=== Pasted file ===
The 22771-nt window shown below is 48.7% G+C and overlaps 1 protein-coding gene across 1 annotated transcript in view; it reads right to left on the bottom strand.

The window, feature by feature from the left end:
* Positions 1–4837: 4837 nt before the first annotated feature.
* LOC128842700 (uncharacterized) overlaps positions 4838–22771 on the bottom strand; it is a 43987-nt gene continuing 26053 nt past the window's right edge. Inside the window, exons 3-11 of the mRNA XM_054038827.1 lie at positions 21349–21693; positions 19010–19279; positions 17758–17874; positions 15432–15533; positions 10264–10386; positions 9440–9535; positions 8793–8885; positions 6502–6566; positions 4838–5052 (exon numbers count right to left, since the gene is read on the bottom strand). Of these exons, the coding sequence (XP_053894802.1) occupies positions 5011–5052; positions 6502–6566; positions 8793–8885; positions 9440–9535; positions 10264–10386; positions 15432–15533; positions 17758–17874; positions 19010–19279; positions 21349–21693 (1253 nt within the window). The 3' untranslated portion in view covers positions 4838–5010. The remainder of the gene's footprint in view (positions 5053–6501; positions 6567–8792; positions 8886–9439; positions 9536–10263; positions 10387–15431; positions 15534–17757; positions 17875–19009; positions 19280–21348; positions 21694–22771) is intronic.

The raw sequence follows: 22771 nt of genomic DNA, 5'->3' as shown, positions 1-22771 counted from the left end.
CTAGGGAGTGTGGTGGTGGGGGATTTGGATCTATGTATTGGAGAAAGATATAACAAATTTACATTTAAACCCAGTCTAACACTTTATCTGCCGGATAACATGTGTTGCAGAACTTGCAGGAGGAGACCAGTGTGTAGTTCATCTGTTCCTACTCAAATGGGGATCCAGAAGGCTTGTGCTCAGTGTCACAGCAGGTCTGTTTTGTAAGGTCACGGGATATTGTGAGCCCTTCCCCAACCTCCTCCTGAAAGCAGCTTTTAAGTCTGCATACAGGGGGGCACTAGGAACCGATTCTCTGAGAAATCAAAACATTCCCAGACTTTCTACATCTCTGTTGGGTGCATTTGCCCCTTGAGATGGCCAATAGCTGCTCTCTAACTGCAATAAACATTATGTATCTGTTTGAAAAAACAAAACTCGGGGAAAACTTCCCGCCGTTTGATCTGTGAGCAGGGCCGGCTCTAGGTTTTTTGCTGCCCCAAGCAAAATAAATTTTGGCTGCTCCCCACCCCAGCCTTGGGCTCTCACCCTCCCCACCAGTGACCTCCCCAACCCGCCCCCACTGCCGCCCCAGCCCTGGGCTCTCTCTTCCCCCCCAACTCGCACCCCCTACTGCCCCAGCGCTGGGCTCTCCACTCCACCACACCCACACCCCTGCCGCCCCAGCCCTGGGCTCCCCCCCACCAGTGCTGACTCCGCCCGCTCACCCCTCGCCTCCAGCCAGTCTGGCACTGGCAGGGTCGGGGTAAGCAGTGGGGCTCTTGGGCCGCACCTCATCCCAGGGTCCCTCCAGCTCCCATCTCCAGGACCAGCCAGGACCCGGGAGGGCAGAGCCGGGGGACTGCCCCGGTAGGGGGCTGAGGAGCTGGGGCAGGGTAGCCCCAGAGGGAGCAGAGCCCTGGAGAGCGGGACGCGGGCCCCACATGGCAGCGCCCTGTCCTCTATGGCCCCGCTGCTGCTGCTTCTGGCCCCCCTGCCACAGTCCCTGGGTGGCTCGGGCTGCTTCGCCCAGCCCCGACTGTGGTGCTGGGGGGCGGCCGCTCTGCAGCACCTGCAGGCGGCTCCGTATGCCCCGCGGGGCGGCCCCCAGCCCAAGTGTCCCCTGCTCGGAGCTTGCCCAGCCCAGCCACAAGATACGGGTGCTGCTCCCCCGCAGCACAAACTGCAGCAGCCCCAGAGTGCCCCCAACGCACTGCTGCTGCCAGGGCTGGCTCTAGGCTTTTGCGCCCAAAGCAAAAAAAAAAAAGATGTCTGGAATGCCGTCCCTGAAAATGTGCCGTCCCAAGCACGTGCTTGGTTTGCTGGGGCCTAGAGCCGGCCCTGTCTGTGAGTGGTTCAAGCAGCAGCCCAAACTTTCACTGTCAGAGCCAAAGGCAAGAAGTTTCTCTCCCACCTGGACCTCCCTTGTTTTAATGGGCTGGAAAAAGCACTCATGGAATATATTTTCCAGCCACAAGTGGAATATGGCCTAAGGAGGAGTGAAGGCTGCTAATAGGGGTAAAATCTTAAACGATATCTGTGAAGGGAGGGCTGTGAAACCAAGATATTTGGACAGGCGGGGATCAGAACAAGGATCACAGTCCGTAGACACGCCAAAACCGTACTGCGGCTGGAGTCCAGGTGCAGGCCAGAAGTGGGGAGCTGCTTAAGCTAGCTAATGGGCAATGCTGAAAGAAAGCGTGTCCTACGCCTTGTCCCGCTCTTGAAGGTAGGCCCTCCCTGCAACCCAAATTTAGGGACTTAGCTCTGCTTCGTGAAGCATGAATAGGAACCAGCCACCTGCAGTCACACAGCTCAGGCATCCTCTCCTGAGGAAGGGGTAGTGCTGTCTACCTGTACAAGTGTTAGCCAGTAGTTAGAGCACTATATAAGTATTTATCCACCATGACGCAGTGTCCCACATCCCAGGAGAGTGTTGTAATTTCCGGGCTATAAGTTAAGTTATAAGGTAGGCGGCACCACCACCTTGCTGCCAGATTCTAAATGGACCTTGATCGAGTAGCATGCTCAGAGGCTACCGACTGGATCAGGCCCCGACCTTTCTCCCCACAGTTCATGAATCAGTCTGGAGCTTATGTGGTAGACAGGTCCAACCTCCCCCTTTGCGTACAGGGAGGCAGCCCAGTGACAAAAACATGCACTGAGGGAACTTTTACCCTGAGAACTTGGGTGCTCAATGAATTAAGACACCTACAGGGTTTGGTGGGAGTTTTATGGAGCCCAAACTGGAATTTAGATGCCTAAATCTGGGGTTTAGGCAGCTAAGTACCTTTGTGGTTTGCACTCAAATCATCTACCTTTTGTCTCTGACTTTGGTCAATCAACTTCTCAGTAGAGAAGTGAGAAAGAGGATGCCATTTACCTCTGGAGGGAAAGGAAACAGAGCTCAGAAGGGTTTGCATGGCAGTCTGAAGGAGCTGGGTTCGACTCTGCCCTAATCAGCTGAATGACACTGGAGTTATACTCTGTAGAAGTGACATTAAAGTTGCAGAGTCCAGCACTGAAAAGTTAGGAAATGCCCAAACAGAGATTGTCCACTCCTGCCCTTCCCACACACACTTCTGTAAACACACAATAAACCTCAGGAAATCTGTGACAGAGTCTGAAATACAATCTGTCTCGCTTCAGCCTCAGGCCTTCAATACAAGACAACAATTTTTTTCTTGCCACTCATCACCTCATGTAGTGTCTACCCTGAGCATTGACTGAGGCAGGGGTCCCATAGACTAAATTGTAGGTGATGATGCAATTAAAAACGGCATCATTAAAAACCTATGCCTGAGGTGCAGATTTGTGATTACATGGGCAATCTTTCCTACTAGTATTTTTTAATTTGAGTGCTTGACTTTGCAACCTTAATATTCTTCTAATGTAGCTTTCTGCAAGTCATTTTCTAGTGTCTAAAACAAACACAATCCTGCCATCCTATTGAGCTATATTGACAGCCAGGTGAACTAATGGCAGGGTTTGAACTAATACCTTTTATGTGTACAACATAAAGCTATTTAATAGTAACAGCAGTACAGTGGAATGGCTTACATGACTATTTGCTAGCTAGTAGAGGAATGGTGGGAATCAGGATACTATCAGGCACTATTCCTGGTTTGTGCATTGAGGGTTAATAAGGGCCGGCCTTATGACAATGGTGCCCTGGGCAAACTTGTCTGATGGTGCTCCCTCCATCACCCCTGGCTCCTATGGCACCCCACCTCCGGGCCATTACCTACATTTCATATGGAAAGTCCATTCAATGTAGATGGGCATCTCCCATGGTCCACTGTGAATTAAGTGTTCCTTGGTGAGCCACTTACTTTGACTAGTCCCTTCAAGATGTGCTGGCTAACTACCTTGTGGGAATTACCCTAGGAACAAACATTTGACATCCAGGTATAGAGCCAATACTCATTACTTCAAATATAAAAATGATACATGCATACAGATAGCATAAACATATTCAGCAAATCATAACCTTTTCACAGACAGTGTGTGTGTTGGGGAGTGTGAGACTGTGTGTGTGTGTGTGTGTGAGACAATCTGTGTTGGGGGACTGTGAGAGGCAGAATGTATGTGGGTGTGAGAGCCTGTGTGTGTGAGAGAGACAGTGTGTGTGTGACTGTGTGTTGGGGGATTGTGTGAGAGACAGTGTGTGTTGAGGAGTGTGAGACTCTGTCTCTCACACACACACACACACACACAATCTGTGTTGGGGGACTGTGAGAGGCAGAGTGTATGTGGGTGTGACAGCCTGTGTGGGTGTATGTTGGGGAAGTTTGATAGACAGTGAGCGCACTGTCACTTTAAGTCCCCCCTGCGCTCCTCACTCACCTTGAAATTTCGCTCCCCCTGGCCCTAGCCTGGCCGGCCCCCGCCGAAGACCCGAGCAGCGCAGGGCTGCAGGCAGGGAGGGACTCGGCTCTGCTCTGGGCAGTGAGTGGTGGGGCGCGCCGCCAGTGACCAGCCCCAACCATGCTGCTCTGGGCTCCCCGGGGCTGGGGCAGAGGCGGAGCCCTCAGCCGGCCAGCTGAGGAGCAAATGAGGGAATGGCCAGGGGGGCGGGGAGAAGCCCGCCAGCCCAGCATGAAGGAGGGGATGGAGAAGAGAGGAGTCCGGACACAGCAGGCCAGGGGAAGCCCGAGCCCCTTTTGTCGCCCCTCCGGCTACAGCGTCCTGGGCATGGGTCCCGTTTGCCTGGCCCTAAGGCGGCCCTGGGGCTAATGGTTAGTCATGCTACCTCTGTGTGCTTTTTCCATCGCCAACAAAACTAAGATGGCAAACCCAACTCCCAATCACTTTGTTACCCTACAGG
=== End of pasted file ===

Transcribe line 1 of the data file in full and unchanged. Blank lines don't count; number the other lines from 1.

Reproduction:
The 22771-nt window shown below is 48.7% G+C and overlaps 1 protein-coding gene across 1 annotated transcript in view; it reads right to left on the bottom strand.